Breadmaking doesn’t get easier than this!(24 Posts)
I’ve been teaching people how to make bread for the past 22 years. For the past 13 years I have been running a weekly Family Learning Breadmaking session at a local primary school, teaching parents and (lately) reception-age children. Over 5 weeks we make at least 10 different varieties of bread – and no-one leaves school without being able to make bread!
All children, of whatever age, without exception (IME), love making bread – there’s something about having permission to get messy. (I tell them if you can’t make a mess when you’re making bread, when can you? ) There is also tasting the bread when it comes out of the oven – and the pride involved when they show their bread to their teacher, and take the bread home and share it with their families. The children do all the work, the adults only come in and help when the child finds something difficult.
As an aside, the hardest thing for the mothers in the session (doesn’t affect fathers so much) is not to get their hands in and take over from their children. To help in this, I get the mums to sit back in their chairs, and, if they find their backs coming away from the chair back, that’s an indication that they are getting anxious. They are encouraged to relax and just let the kids get on with it – and they are always impressed by how well the youngsters get on!
In the first session we always make soda breads (either plain or fruited with spice) and a batch of fancy dinner rolls (or shapes). But in the following four weeks, the families choose what they would like to make.
We almost always end up making loaves/pizzas/Chelsea buns/pain au chocolat – and we often make a simple chocolate cake/pancakes/pikelets/iced buns, etc.
I try to remove or simplify all the barriers that prevent people from making their own bread. It's a fact that if you put flour and yeast together with water (hand hot, preferably), your bread will rise. It's that easy!
In response to 987flowers request for 'easy bread recipes' here’s a recipe for a seeded wholemeal loaf.
It’s simple, tasty, healthy and cheap.
What a brilliant idea. I wish all schools could do this.
Can I ask what the purpose of salt is in a dough recipe?
I'm currently weaning my son and I'm being a bit more aware of salt content at the moment.
(although not that aware as he is the second child and we all relax a bit)
It's to balance the flavour and to stop the yeast working. You can cut down a lot on salt and still have it work. I tend to do half a teaspoon where the recipe says one or one and a half. No salt at all tends not to taste quite right though.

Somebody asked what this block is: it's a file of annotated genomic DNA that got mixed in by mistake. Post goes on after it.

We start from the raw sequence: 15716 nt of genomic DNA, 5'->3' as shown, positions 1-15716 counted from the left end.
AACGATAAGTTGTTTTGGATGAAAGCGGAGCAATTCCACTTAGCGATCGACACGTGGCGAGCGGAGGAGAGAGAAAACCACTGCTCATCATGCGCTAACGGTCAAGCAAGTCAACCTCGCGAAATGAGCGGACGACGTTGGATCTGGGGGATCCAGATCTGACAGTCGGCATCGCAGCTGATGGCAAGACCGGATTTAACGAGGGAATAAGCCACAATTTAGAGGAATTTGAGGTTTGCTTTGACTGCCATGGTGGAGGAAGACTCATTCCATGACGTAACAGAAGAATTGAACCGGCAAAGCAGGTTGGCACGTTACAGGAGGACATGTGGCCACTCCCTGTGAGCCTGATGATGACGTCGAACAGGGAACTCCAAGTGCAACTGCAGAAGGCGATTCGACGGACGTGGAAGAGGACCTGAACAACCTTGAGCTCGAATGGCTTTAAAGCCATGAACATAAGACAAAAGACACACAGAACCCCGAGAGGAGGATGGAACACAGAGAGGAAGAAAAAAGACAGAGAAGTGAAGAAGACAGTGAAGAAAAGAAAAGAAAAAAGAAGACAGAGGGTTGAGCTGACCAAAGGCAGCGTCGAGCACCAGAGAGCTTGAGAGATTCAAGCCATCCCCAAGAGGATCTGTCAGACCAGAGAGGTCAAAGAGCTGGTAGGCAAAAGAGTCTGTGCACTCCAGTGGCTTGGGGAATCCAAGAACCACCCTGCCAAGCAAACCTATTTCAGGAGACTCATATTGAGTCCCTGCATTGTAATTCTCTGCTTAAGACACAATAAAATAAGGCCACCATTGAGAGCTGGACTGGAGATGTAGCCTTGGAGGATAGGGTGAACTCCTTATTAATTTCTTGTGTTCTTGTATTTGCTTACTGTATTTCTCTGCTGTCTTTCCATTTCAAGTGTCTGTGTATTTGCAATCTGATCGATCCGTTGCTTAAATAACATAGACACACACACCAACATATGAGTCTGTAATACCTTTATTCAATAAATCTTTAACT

bread without salt tastes disgusting but you only need very little.
I use about half a teaspoon per loaf which is 3-5g
what a lovely class! Thanks for the link.
How do you deal with the proving time in a classroom situation?
My take on salt is that it is exactly like sugar in tea - once you get used to doing without, the bread tastes fine.
I made bread without salt when all my grandchildren were small - now they're not babies any more, we're re-introducing it.
I find Doves Organic Wholemeal to be a very tasty flour in its own right - doesn't need salt to bring out the flavour.
Traditional bread in the Tuscany region of Italy doesn't contain salt - something to do with salt being heavily taxed in the Middle Ages, I believe.
As to what is the purpose of salt in bread? Well, that's a good question. There's a lot of hype about it developing the gluten, etc, but, when you can make perfectly good bread without it, I'm not so sure about that.
It's true that an excess of salt will kill the yeast - but allowing salt and dried yeast to mingle before mixing the dough certainly won't!
How do you deal with the proving time in a classroom situation?
The thing to realise about yeast is that the more you use, the less time it takes to prove - the less you use, the longer it takes.
We use a good (heaped) teaspoon of fresh yeast to one mug (about 150g) of flour. We make one batch of bread - that proves whilst we're making the second - the second batch proves and bakes whilst the clearing away and washing up is done. Then the children either make a drawing of what they've made, or they go back to their class after a bit of tasting.
We have two hours, all told - and we're often finished early.
Thanks for that. I shall try cutting down a bit now I know it should still work.
Interesting about the fresh yeast too. I always use dried fast-action yeast as that's all I've ever seen in shops. However with a child in reception class and a 6 month old who likes company, bread-making is a rare luxury! I'll look into the fresh yeast to speed up the process.
Do you have any tips for making gluten free loaves? Most shop bought ones are revolting so I'd like to get better at making my own. Also I use an Aga. TIA.
Do you have any tips for making gluten free loaves?
Here's a post about GF baking which you may find useful .
I need to update it, since I tried some baked by a friend of mine which was GF and vegan, and it was pretty good! He told me it was made with Doves GF bread flour which had a new recipe on the pack (he used gram flour as an egg replacement). I've tried to buy some, but Sainsbury's told me it was 'Temporarily withdrawn'!
However I had more success with bread made from Bob's Red Mill flour from my local HFS. I made the two loaves in the pic from half the bag of flour - 225g, so they're very small. Tested out at my philosophy class last week, everyone gave the bread the thumbs up.
BUT, here's the kicker: the bag of 450g of GF flour was £5.99! With almond milk and gram flour that makes for very expensive bread. I'm guessing 1kg of Doves GF will be £2.50ish.
that is useful to know, thank you! Also the GF links. I have a gluten intolerant friend and I want to make her nice bread... I've been a bit scared of trying tbh I hear so many horror stories.